Pre-built would usually provide out-of-the-box journeys. Want to build something outside of the scope of the Model Bank? You’re pretty much on your own.
High: Low-code. Medium-Low: Pre-built, Portals.
Level of business agility to manage the platform without the involvement of IT.
Low-code and Pre-built solutions do not offer any tools for Business users to manage the platforms, while Portals provide Page Editors which allow Marketing and Product departments to introduce content changes or launch new campaigns.
However, the real way for Business to get agile is the organizational transformation that involves multidisciplinary teams and DevOps as a culture, not as a department. One great
example is McKinsey’s case of ING’s agile transformation which allowed rollout of new features on daily basis.
Medium: Portals. Low: Pre-built, Low-code.
Configurability and Customizability
Ease of changing the Model Bank or introducing new functionality.
There is a big discussion on what should be considered configurability or customizability. We’re leaving it up to developers to decide whether they prefer writing code or using visual tools.
What is important to understand however is the level of reuse of Model Bank functionality. For Low-code it is quite high as you could make changes to the Model Bank on component level. For Portals, you need to make a decision on widget level whether to adopt
it or build a bespoke one.
Low-code solutions make it possible by introducing an abstraction layer over the Web and Mobile platforms APIs, however as Joel Spolsky remarked:
All non-trivial abstractions, to some degree, are leaky.
Many Portals and Pre-built vendors provide some kind of “Extensibility Points” for certain UI Components and Services.
The idea behind this pattern is to increase the adoption of default functionality in case only parts of the business logic needs to be modified. The downside you get is an over-engineered UI and Integration layers, that are also hard for the vendors to improve,
as described by Martin Fowler in Continuous Design:
In particular, up-front designs often include “extensibility hooks” for future design changes. This approach makes continuous design harder and should be avoided.
This method doesn’t just overcomplicate the Model Bank code. It also bloats it with deprecated APIs kept there for backward-compatibility. An alternative approach would be using Composition design pattern over Inheritance or Extensions.
High: Low-code. Medium: Portals. Low: Pre-built.
Effort and risk of upgrading the Platform and Model Bank.
There are 2 main components that need to be maintained by the vendor: the Platform and the Model Bank. For Low-code and Portals, upgradability of the core Platform is usually not an issue as it is black-boxed.
Upgrading Model Banks is a different story.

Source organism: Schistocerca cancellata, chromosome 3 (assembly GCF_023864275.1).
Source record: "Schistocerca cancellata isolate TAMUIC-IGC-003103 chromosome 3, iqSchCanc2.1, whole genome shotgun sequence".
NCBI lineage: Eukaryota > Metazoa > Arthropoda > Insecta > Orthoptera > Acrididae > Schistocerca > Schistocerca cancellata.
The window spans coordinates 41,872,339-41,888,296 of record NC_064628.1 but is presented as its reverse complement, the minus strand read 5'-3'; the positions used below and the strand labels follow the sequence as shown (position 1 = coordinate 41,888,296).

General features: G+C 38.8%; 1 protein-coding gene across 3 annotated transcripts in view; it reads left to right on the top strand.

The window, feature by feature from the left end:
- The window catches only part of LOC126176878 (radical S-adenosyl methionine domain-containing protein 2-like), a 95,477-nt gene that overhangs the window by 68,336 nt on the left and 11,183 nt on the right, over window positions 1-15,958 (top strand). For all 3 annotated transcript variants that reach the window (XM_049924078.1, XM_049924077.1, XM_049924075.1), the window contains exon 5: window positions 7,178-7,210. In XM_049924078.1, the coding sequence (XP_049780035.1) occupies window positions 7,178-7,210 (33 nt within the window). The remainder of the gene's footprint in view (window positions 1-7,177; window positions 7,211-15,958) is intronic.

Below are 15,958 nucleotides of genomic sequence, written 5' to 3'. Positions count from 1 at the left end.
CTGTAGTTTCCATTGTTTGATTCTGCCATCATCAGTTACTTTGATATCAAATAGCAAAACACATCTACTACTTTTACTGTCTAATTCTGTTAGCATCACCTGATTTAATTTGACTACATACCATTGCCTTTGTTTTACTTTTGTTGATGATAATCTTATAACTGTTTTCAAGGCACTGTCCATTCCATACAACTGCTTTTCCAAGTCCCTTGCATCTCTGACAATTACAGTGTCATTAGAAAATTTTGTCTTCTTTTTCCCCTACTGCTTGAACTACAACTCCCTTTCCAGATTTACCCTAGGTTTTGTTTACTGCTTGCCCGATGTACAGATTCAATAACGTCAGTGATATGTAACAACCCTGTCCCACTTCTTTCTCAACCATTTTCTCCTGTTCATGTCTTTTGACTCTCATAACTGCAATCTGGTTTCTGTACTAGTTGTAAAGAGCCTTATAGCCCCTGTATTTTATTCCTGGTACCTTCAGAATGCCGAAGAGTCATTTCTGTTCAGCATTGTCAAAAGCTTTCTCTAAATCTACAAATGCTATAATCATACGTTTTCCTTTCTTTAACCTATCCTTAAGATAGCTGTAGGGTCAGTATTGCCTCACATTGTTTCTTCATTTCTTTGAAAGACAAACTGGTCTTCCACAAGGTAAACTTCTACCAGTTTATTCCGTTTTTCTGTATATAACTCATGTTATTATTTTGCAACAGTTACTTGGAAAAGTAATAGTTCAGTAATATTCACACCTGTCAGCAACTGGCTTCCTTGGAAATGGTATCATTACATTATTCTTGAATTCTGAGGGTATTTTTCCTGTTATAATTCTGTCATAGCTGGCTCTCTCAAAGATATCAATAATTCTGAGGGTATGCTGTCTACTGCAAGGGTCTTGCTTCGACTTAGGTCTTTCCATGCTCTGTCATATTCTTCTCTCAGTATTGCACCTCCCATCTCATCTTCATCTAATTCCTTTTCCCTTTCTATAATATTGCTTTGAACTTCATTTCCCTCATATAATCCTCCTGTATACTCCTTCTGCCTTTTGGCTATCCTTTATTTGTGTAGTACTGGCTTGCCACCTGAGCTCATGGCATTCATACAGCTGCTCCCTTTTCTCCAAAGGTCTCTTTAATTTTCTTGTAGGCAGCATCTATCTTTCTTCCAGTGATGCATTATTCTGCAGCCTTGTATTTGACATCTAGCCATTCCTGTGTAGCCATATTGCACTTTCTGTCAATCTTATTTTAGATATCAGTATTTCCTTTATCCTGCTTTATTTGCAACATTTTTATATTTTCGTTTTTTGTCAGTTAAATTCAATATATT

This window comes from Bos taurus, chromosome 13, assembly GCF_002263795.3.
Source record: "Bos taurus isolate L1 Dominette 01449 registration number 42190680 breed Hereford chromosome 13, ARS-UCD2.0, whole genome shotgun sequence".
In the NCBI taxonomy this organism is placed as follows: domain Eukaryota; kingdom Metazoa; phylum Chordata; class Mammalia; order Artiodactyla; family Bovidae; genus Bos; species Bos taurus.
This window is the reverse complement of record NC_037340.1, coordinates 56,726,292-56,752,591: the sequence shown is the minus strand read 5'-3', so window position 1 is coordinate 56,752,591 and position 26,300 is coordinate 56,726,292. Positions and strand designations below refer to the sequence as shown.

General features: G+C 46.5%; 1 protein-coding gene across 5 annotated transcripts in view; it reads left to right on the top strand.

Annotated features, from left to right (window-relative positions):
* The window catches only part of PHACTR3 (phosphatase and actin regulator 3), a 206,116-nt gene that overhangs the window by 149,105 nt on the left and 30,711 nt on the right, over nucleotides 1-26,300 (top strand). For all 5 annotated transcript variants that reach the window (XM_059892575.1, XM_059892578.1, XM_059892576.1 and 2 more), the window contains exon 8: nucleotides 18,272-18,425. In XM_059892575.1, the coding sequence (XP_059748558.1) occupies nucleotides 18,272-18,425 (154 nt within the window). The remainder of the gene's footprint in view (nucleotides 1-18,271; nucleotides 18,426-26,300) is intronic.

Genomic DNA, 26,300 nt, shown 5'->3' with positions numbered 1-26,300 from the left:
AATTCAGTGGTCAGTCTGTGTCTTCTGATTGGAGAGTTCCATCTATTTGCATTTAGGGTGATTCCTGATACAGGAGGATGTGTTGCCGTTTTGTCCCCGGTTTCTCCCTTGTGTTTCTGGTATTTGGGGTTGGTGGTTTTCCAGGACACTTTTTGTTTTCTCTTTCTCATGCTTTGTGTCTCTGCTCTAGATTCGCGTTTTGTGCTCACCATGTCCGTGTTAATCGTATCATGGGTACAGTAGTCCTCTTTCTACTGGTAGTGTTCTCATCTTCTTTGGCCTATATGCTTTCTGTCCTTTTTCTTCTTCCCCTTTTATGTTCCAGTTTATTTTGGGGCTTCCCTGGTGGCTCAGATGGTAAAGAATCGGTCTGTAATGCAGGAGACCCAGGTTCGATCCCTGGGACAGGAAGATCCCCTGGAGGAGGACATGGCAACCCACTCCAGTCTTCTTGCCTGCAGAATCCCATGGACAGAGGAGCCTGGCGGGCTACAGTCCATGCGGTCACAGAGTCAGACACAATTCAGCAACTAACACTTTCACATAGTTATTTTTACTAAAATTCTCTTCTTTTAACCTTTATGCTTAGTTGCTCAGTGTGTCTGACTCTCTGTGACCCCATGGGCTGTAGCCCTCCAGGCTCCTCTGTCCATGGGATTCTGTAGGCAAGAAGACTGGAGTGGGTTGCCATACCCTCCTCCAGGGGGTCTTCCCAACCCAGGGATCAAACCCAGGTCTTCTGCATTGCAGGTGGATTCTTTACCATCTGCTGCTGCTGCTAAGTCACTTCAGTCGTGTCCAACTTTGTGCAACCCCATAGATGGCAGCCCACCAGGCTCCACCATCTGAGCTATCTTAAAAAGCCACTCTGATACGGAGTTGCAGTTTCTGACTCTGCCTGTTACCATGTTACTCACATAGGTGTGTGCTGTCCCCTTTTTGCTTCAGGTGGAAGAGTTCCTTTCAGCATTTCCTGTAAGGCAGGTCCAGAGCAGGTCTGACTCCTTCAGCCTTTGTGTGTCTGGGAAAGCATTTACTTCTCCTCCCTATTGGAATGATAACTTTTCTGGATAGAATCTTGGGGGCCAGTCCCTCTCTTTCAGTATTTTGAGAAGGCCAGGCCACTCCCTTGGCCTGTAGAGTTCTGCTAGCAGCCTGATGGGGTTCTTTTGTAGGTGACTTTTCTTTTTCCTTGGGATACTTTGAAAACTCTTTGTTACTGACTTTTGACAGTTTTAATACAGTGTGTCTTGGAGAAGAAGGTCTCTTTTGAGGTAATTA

Low-code vendors provide Model Banks just as a foundation — as soon as you’ve changed anything, you’re on your own. With Portals and Pre-built,your UI and Service extensions are usually managed separately. This allows you to upgrade to newer versions of
the Model Bank. The reality is, however, that an update of any component requires QA of all functionality as extension APIs commonly leak the implementation details.
Next to that Portals and Pre-built are usually using 3rd party frameworks for Web and Mobile with their own lifecycles that could affect your implementation (up to a complete rewrite). An infamous example is the deprecation of Liferay
Alloy when Yahoo closed YUI project. Many vendors that implemented AngularJS 1 are also deciding today what to do with it, as Google introduced Angular 2
— a backward-incompatible version of the framework.
Medium: Low-code, Portals, Pre-built.
Where to start?
Use the “-ilities” for your selection process — all architectures have tradeoffs, as Fred Brooks once said:
There is No Silver Bullet
If you plan to get an “Uber for Banking” experience off-the-shelf, adjust your expectations. Keep in mind that Uber employs over 100 engineers just for iOS,
and neobanks, like Monzo, have multiple teams working on different parts of their app.
Prioritize the “-ilities” that are matching your team skills and technology strategy. Don’t run for the latest buzzwords — if Google is using Microservices, it doesn’t mean you have to. Even one of the main evangelists, Martin Fowler, argues
that point, as it costs extra premium:
You shouldn’t start a new project with microservices, even if you’re sure your application will be big enough to make it worthwhile.
Digital Transformation is not an end result, but an ongoing process. While Model Bank’s capabilities or vendor’s commitment to delivery may affect the final decision, it is still important to understand the limitations of the platform that would define your
“Don’t bring me problems, bring me solutions”
While we were quite critical of different architectures, there is no universal solution. If you are interested in building banking architectures